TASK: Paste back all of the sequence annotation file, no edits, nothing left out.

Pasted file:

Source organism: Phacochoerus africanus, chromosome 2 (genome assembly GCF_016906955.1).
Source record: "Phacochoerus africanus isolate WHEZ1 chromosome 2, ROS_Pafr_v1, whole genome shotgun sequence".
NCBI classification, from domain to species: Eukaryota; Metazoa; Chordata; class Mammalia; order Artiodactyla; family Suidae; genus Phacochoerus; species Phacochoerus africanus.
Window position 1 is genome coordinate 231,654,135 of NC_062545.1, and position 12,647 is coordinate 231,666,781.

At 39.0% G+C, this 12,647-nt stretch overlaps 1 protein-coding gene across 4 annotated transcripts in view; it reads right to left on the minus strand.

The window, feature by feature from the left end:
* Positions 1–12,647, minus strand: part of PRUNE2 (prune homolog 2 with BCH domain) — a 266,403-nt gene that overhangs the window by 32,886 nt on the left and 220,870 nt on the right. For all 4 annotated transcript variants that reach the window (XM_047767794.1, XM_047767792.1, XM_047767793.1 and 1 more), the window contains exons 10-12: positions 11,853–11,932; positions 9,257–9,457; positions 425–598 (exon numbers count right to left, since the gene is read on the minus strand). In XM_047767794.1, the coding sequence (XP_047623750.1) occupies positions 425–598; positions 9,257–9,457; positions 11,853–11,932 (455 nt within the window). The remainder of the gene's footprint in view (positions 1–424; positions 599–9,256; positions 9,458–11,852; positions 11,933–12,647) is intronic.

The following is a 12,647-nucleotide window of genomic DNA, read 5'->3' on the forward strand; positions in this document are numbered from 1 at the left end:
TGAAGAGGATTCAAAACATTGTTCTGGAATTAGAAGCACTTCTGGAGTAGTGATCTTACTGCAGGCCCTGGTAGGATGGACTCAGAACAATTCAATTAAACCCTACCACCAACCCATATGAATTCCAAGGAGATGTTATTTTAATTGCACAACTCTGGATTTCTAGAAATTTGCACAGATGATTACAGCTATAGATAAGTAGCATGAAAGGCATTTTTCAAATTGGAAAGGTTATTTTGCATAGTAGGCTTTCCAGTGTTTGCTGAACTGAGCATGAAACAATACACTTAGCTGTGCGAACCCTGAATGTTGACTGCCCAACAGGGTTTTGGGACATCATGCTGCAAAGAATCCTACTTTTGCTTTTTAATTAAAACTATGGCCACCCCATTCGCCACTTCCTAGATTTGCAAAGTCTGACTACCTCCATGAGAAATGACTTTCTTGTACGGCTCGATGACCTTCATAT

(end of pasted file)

Source organism: Phacochoerus africanus, chromosome 2 (genome assembly GCF_016906955.1).
Source record: "Phacochoerus africanus isolate WHEZ1 chromosome 2, ROS_Pafr_v1, whole genome shotgun sequence".
NCBI classification, from domain to species: Eukaryota; Metazoa; Chordata; class Mammalia; order Artiodactyla; family Suidae; genus Phacochoerus; species Phacochoerus africanus.
Window position 1 is genome coordinate 231,654,135 of NC_062545.1, and position 12,647 is coordinate 231,666,781.

At 39.0% G+C, this 12,647-nt stretch overlaps 1 protein-coding gene across 4 annotated transcripts in view; it reads right to left on the minus strand.

The window, feature by feature from the left end:
* Positions 1–12,647, minus strand: part of PRUNE2 (prune homolog 2 with BCH domain) — a 266,403-nt gene that overhangs the window by 32,886 nt on the left and 220,870 nt on the right. For all 4 annotated transcript variants that reach the window (XM_047767794.1, XM_047767792.1, XM_047767793.1 and 1 more), the window contains exons 10-12: positions 11,853–11,932; positions 9,257–9,457; positions 425–598 (exon numbers count right to left, since the gene is read on the minus strand). In XM_047767794.1, the coding sequence (XP_047623750.1) occupies positions 425–598; positions 9,257–9,457; positions 11,853–11,932 (455 nt within the window). The remainder of the gene's footprint in view (positions 1–424; positions 599–9,256; positions 9,458–11,852; positions 11,933–12,647) is intronic.

The following is a 12,647-nucleotide window of genomic DNA, read 5'->3' on the forward strand; positions in this document are numbered from 1 at the left end:
TGAAGAGGATTCAAAACATTGTTCTGGAATTAGAAGCACTTCTGGAGTAGTGATCTTACTGCAGGCCCTGGTAGGATGGACTCAGAACAATTCAATTAAACCCTACCACCAACCCATATGAATTCCAAGGAGATGTTATTTTAATTGCACAACTCTGGATTTCTAGAAATTTGCACAGATGATTACAGCTATAGATAAGTAGCATGAAAGGCATTTTTCAAATTGGAAAGGTTATTTTGCATAGTAGGCTTTCCAGTGTTTGCTGAACTGAGCATGAAACAATACACTTAGCTGTGCGAACCCTGAATGTTGACTGCCCAACAGGGTTTTGGGACATCATGCTGCAAAGAATCCTACTTTTGCTTTTTAATTAAAACTATGGCCACCCCATTCGCCACTTCCTAGATTTGCAAAGTCTGACTACCTCCATGAGAAATGACTTTCTTGTACGGCTCGATGACCTTCATAT